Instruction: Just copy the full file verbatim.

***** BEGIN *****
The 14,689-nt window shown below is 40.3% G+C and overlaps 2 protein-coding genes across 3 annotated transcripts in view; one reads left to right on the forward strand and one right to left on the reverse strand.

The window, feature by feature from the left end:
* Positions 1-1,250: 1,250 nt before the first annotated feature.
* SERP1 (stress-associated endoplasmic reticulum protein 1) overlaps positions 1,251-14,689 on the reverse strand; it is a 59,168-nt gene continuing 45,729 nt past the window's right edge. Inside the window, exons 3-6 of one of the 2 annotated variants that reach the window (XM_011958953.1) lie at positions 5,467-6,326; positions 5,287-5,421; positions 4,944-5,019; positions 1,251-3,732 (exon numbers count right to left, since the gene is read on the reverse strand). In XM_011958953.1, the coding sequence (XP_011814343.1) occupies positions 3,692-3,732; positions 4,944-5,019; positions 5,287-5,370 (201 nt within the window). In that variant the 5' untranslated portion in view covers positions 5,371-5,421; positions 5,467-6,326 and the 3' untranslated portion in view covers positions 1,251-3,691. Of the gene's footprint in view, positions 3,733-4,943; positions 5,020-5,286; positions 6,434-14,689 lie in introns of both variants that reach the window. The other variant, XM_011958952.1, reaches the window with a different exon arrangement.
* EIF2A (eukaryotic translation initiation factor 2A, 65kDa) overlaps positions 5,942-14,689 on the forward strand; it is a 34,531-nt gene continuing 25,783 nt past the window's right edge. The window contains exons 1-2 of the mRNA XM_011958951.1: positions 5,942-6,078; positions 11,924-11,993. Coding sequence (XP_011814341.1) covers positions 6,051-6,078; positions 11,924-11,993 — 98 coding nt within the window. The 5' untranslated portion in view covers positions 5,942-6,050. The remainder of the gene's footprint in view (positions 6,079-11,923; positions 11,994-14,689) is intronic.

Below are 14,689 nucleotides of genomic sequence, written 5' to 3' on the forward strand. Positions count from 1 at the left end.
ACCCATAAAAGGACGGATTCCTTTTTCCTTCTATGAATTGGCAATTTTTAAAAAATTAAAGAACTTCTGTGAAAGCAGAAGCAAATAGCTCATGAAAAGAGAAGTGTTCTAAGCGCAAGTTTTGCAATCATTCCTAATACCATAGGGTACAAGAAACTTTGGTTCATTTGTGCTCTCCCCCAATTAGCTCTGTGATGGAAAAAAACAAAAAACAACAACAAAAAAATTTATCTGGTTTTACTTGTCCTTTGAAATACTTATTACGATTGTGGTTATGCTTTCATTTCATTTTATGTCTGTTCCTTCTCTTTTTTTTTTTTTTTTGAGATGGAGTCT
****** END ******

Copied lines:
The 14,689-nt window shown below is 40.3% G+C and overlaps 2 protein-coding genes across 3 annotated transcripts in view; one reads left to right on the forward strand and one right to left on the reverse strand.

The window, feature by feature from the left end:
* Positions 1-1,250: 1,250 nt before the first annotated feature.
* SERP1 (stress-associated endoplasmic reticulum protein 1) overlaps positions 1,251-14,689 on the reverse strand; it is a 59,168-nt gene continuing 45,729 nt past the window's right edge. Inside the window, exons 3-6 of one of the 2 annotated variants that reach the window (XM_011958953.1) lie at positions 5,467-6,326; positions 5,287-5,421; positions 4,944-5,019; positions 1,251-3,732 (exon numbers count right to left, since the gene is read on the reverse strand). In XM_011958953.1, the coding sequence (XP_011814343.1) occupies positions 3,692-3,732; positions 4,944-5,019; positions 5,287-5,370 (201 nt within the window). In that variant the 5' untranslated portion in view covers positions 5,371-5,421; positions 5,467-6,326 and the 3' untranslated portion in view covers positions 1,251-3,691. Of the gene's footprint in view, positions 3,733-4,943; positions 5,020-5,286; positions 6,434-14,689 lie in introns of both variants that reach the window. The other variant, XM_011958952.1, reaches the window with a different exon arrangement.
* EIF2A (eukaryotic translation initiation factor 2A, 65kDa) overlaps positions 5,942-14,689 on the forward strand; it is a 34,531-nt gene continuing 25,783 nt past the window's right edge. The window contains exons 1-2 of the mRNA XM_011958951.1: positions 5,942-6,078; positions 11,924-11,993. Coding sequence (XP_011814341.1) covers positions 6,051-6,078; positions 11,924-11,993 — 98 coding nt within the window. The 5' untranslated portion in view covers positions 5,942-6,050. The remainder of the gene's footprint in view (positions 6,079-11,923; positions 11,994-14,689) is intronic.

Below are 14,689 nucleotides of genomic sequence, written 5' to 3' on the forward strand. Positions count from 1 at the left end.
ACCCATAAAAGGACGGATTCCTTTTTCCTTCTATGAATTGGCAATTTTTAAAAAATTAAAGAACTTCTGTGAAAGCAGAAGCAAATAGCTCATGAAAAGAGAAGTGTTCTAAGCGCAAGTTTTGCAATCATTCCTAATACCATAGGGTACAAGAAACTTTGGTTCATTTGTGCTCTCCCCCAATTAGCTCTGTGATGGAAAAAAACAAAAAACAACAACAAAAAAATTTATCTGGTTTTACTTGTCCTTTGAAATACTTATTACGATTGTGGTTATGCTTTCATTTCATTTTATGTCTGTTCCTTCTCTTTTTTTTTTTTTTTTGAGATGGAGTCT